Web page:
When Peckham BMX club first started, the youngsters who came to use it had to navigate around pools of stagnant water, filled with fridges and bed frames.
Now, 15 years and a £1m revamp later, it’s an international standard cycling facility. And some of those young people who used to dodge the ironmongery are now lifting silverware.
It is all down to the passion of one man, with the support of a community.
Michael Pusey MBE is that man. Except around here, he’s known as CK Flash.
He told Sky News: “This track that we built in 2013 with Southwark council is doing amazing things with kids on the estate, who maybe would be in youth crime or involved in gangs.
“They know they can come here, get a free bike, get a free helmet, and ride the track and get training from someone like myself.”
In the shadow of the tower blocks, it has made world champions and Olympians out of young men and women who may well have taken a different path – men like British Cycling’s Quillan Isidore.
At just 22, Quillan is a multiple national BMX champion and a former junior world champion.
“I was one of those kids who was always troublesome and hanging out with the wrong crowd,” he said.
“But CK with his discipline was really strict and on it. He taught me to be so focused on what I wanted to achieve. It really changed me. I thought this is what I want to do with my life. So why would I waste it doing anything else.
“I reckon it changed me into a man, to be honest.”
In an area once better known for gangs than elite cyclists, CK brought discipline and dignity. Tardiness, bad behaviour and arrogance in his club are simply not tolerated.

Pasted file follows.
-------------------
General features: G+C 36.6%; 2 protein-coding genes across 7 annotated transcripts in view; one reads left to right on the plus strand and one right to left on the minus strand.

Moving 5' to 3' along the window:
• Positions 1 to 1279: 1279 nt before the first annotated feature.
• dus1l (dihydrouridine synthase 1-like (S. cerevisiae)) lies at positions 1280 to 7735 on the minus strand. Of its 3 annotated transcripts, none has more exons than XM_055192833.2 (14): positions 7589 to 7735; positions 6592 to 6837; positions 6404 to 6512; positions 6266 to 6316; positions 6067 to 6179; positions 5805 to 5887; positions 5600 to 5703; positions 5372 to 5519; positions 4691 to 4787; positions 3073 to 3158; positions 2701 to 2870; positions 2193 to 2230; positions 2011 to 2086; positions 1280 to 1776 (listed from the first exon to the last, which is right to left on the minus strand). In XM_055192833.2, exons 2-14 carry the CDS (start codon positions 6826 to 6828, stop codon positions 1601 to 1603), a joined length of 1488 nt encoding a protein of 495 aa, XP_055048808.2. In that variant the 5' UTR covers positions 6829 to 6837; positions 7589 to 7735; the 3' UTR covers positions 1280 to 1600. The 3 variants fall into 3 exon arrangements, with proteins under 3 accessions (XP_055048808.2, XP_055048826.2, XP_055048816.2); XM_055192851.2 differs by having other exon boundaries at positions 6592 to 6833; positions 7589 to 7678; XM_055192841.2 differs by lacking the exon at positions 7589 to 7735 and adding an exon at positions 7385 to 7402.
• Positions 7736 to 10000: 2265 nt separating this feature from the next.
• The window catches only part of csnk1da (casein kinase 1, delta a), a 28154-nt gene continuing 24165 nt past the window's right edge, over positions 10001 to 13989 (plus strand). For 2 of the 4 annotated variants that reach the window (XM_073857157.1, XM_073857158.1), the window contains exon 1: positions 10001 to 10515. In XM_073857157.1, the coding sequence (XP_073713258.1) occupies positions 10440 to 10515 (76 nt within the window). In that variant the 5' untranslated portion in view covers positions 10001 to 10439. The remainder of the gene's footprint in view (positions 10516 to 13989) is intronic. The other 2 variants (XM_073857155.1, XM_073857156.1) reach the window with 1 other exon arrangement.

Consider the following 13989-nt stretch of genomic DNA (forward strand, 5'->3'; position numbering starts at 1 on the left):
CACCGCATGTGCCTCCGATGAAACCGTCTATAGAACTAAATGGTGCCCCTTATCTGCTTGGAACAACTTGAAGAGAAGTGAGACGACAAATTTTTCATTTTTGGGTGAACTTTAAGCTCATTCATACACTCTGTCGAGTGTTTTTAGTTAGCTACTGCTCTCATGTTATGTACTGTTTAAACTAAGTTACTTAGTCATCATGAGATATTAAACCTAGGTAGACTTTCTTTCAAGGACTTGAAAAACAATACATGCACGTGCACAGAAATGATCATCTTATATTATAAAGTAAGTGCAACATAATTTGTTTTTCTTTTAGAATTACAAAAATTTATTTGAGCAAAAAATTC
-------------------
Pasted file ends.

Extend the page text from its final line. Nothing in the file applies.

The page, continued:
His proteges say this is a place that saves lives.
Olympic hopefuls Kye Whyte and his brother Tre owe their success to the club. As does Blaine Ridge-Davis, former junior women’s European BMX champion, and now a track cyclist for British Cycling.
It is a venue with an incredible record, producing 70% of the current Olympic BMX team. And its future is hopefully as bright as its past.
CK has plans to expand the facility with a skate park, parkour and climbing walls, providing more ways for young people to exceed even their own expectations and stay on the right track.
Kye Whyte, visiting the track with teammate Quillan to help motivate the next generation of young stars, summed up what Peckham BMX club can do.
“As you know, knife crime now is at a rate where it’s unacceptable,” he said.
“For your kid to get out of that, it’s tough. But it’s very easy to get into it because the people that are doing the knife crime are the older guys around the estates.
“They are setting the example for the younger guys, who want to be like them. So it’s so easy to be led down that route.
“But thanks to CK, I chose the route of BMX.”